Speaking of mistakes - one of my buddies asked me what am I gona do if one of my grills has grease catch on fire and my whole underside of the counter is plywood?
Is that a concern or he is just scaring me ?
 
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Old 06-05-11, 11:11 AM
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In my view, 3/4 inch plywood is plenty rigid enough to make a shelf even if it's only supported every 3 feet. You're not gonna be keeping 250 pound pig carcasses on that shelf, only bar-b-que sauce, dishes, cuttlery, mustard, relish, etc.

You do get grease fires in Bar-B-Ques, but generally they're small and more of a nuisance than a safety hazard. If you're concerned about it, you can drywall screw 1/2 inch sheet rock to the underside of any plywood shelves that will be over your Bar-B-Que grills.

1/2 inch drywall has a fire rating of 1/2 hour (which is quite high) because there's an awful lot of H2O chemically bound up in the gypsum core of the drywall. You can also buy 5/8 inch Fire Stop drywall which has a longer fire rating mostly because they don't mix the gypsum slurry when making that stuff so there's no air bubbles in the gypsum to make it lighter.

When drywall is heated (as in the case of a house fire), it's this bound up water that is driven off first. Unless and until the water in the gypsum core is driven off by the heat (reducing that gypsum to a white powder called Calcium oxide), then the plywood above the gypsum won't get any hotter than 100 degrees Celsius or 212 deg Fahrenheit, which won't do any harm to the plywood. It's very much like putting a pot of water on the stove to boil. It doesn't matter how hot the heating element gets, that water won't get any hotter than 212 deg. F. It'll just take less time to completely boil off the hotter the heating element (or house fire) gets.

Personally, I wouldn't worry about it much. Bar-B-Que fires caused by liquified fat dripping onto something hot and igniting are more of a nuisance than they are a safety hazard. Even the coat of paint you have on the underside of your counter top will stand up to some heat, and if there's any damage to that paint, then another coat of paint over it will fix the damage.

And, if you go the drywall route, the drywall is easily replaced should you ever have the Mother of all Bar-B-Que fires that lasts longer than 1/2 an hour.

Alternatively, just keep a spray bottle handy so that you can put out the fire and mist water onto the underside of the painted plywood. A small Bar-B-Que fire isn't going to set your plywood on fire in anything less than the time it takes for you to assess the situation several times, consult with those present at the time and collectively decide that spraying some water to put out the fire and cool the underside of the plywood would be prudent. Until any water film on the underside of the plywood boils away, the plywood won't get any hotter than 212 deg. F which won't harm the wood.
 
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Old 06-05-11, 03:22 PM
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Thanks a lot again Nestor!

Again I love your in-depth explanations, plus they actually make sense, at least to me
I will most likely end up drywalling the underside like you've suggested and painting on top of it so it does not deteriorate as quickly as otherwise.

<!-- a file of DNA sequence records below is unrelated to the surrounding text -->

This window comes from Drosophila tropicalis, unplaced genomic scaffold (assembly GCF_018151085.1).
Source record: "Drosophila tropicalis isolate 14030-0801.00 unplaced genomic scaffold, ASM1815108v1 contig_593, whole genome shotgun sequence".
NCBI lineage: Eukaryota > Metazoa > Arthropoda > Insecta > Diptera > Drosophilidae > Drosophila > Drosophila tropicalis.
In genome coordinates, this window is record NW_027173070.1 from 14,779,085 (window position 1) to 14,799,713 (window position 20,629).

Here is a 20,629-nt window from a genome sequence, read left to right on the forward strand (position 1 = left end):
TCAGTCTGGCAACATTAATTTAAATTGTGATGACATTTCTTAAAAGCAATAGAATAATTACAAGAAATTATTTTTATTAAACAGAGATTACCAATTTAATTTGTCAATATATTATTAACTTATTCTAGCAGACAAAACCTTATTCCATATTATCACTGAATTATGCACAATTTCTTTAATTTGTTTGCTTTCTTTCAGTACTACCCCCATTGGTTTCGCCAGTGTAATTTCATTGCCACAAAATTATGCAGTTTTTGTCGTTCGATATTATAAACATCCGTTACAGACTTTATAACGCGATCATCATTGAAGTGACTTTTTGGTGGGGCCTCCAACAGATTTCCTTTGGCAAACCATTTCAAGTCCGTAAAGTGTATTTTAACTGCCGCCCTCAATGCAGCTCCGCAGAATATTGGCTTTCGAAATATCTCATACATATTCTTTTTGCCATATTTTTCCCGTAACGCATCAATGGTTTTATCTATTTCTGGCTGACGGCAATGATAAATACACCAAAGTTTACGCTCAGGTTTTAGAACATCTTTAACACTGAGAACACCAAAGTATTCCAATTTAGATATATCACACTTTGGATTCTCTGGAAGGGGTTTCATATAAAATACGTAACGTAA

As far as brackets, I will most likely add some more just to see if it helps, I'd hate to put so much work in it and have a crappy looking countertop.
Thanks,
 
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Old 06-05-11, 10:53 PM
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Should also mention that if you happen to use a Fire Stop drywall, then be aware that you're likely to find fiberglass fibers inside the gypsum core when you cut this drywall to the right size. You also may find fiberglass fibers in any drywall you use.

In the event of a fire, the fibers serve to hold the core together so that once the face paper is burned off the drywall, the gypsum core doesn't just break into chunks and fall off the wall.

If you find fiberglass fibers in any drywall you use, take the time to sand the cut edges down to remove any loose fibers so that there's no possibility of them dropping onto your food later on and being ingested.
 
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Old 06-06-11, 07:57 AM
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Thanks,
and I assume, one mus were a mask or something while sending those fibers, as not to inhale them either.
 
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Old 06-06-11, 10:14 PM
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I don't think fiberglass fibers have been linked to any lung diseases like asbestos has, but better to wear a dust mask than inhale that stuff. Prolly wouldn't do you harm, but it's not going to do any good to inhale fiberglass fibers.
 
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Old 06-07-11, 12:27 AM
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Thanks Nestor,
One more ( so far) question.
When I leveled the plywood on top of my "cabinet" it left a lot of voids, that I suspect contributing, at lest to some degree tot he flex I have in my shelf. Regardless, I would like to fill those voids with something. All my searches came with not much results. So what material is better used for filling the voids like that?
Thinset? Some kind of outdoor adhesive? Any other suggestions?
Thanks,
 
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Old 06-07-11, 11:11 AM
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The difference between ordinary plywood and plywood meant to be used as underlayment on floors is that in underlayment plywood, any voids in interior plys have to be smaller than a certain diameter or filled with "water putty". Otherwise you can get a "soft spot" on a floor which could result in problems (like ceramic tiles or grout cracking). BUT, I don't know that water putty is suitable for use outdoors. Me thinks that if the water putty is covered with Red Gard and tiling, it won't see any water, but I'm hoping Here's Johnny will know what better to use for exterior applications.